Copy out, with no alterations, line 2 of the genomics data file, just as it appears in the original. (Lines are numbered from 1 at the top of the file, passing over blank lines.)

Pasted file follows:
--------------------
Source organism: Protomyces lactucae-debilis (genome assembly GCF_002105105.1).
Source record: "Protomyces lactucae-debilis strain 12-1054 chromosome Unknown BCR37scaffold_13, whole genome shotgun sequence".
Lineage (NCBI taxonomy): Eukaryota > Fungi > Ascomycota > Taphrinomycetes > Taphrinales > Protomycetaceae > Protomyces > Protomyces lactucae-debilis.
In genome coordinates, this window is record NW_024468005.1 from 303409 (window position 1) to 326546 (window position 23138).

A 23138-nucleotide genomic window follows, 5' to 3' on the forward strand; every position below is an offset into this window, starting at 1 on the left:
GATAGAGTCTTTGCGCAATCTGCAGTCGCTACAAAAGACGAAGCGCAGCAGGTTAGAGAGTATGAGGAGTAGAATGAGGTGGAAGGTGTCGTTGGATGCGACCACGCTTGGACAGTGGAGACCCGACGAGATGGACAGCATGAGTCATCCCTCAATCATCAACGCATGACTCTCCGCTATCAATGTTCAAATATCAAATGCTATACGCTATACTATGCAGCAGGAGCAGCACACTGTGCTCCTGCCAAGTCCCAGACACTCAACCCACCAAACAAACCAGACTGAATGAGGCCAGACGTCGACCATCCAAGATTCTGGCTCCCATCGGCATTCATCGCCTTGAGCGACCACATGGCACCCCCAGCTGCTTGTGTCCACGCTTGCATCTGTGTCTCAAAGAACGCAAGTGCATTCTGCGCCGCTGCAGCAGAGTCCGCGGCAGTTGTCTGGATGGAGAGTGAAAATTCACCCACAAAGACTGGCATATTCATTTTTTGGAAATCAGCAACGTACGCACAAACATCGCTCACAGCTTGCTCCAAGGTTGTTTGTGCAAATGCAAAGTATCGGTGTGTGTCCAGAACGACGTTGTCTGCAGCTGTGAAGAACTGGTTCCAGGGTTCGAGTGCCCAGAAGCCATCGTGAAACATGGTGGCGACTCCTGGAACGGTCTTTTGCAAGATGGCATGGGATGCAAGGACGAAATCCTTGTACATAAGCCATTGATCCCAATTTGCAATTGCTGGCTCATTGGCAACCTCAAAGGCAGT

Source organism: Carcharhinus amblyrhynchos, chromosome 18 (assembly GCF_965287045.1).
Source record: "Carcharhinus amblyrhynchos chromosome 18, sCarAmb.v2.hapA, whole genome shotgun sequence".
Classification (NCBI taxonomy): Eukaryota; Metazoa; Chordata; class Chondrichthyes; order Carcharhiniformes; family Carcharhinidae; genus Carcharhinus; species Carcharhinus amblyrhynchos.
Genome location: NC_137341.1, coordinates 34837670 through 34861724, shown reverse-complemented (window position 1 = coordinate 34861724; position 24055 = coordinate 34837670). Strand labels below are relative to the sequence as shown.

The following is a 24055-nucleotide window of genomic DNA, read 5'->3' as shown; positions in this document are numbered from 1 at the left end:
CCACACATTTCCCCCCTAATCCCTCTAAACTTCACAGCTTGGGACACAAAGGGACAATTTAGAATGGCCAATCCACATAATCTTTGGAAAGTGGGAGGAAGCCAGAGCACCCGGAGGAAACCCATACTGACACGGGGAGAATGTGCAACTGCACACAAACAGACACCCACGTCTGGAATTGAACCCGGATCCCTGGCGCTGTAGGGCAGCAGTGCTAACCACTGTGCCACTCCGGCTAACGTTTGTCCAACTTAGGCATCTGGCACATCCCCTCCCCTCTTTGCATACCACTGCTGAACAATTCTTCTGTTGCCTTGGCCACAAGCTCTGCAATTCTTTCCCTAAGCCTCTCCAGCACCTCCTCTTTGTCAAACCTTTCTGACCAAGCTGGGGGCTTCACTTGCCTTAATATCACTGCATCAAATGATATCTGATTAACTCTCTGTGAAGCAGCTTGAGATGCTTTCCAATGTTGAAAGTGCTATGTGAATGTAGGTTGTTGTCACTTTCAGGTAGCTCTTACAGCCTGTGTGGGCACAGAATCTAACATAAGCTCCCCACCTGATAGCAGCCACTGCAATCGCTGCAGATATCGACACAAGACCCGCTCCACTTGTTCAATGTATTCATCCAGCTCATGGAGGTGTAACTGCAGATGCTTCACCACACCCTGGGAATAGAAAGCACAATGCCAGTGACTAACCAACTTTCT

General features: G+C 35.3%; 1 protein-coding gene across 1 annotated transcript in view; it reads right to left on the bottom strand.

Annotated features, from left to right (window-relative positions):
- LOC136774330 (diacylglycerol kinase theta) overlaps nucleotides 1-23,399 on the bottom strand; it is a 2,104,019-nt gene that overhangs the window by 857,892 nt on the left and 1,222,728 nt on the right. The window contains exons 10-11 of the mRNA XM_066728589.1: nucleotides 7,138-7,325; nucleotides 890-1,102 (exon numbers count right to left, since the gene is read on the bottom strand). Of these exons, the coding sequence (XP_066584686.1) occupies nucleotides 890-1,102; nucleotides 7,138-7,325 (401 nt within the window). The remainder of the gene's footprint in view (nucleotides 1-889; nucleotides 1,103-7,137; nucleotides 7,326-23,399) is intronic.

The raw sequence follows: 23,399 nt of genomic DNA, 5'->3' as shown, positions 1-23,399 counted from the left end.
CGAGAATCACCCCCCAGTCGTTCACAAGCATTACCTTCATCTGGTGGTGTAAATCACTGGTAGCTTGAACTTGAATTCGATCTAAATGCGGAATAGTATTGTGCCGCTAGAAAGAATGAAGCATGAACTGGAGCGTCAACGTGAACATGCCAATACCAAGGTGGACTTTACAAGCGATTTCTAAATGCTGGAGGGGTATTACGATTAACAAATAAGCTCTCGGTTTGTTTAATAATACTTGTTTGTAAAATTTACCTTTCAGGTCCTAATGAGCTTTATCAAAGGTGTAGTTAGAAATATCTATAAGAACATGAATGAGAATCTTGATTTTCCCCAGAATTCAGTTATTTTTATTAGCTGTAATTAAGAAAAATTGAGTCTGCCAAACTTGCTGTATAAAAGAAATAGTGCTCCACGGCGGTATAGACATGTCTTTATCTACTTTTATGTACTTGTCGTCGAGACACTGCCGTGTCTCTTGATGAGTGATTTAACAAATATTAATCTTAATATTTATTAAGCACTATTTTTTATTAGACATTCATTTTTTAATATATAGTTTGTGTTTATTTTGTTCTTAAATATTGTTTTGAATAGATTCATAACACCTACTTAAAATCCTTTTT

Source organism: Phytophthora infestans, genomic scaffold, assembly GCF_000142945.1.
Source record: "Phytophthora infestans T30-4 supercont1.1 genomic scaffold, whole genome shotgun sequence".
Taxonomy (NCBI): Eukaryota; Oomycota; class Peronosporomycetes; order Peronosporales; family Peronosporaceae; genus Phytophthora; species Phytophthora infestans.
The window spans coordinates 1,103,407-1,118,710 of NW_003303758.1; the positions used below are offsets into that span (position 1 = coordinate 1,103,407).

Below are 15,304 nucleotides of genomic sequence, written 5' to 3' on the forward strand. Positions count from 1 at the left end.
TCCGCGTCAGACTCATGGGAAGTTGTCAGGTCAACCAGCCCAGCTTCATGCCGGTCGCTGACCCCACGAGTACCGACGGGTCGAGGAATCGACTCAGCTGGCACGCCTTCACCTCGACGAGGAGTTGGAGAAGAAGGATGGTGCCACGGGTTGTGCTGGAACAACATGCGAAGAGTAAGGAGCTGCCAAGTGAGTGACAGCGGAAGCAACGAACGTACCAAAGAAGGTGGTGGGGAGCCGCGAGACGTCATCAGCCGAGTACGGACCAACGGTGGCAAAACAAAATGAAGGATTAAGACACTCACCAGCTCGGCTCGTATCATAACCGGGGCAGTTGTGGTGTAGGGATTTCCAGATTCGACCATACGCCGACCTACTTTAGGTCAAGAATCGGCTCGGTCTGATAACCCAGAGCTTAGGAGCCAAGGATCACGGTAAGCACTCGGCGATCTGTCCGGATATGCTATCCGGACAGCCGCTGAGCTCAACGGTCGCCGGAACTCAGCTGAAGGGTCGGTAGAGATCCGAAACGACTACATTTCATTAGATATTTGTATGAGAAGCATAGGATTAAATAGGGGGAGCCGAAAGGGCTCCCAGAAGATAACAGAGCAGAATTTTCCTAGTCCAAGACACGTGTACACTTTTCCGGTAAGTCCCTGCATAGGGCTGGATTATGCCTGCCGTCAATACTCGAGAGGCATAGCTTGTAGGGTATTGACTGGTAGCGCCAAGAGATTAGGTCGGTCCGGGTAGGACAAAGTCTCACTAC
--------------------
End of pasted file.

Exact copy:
Source record: "Protomyces lactucae-debilis strain 12-1054 chromosome Unknown BCR37scaffold_13, whole genome shotgun sequence".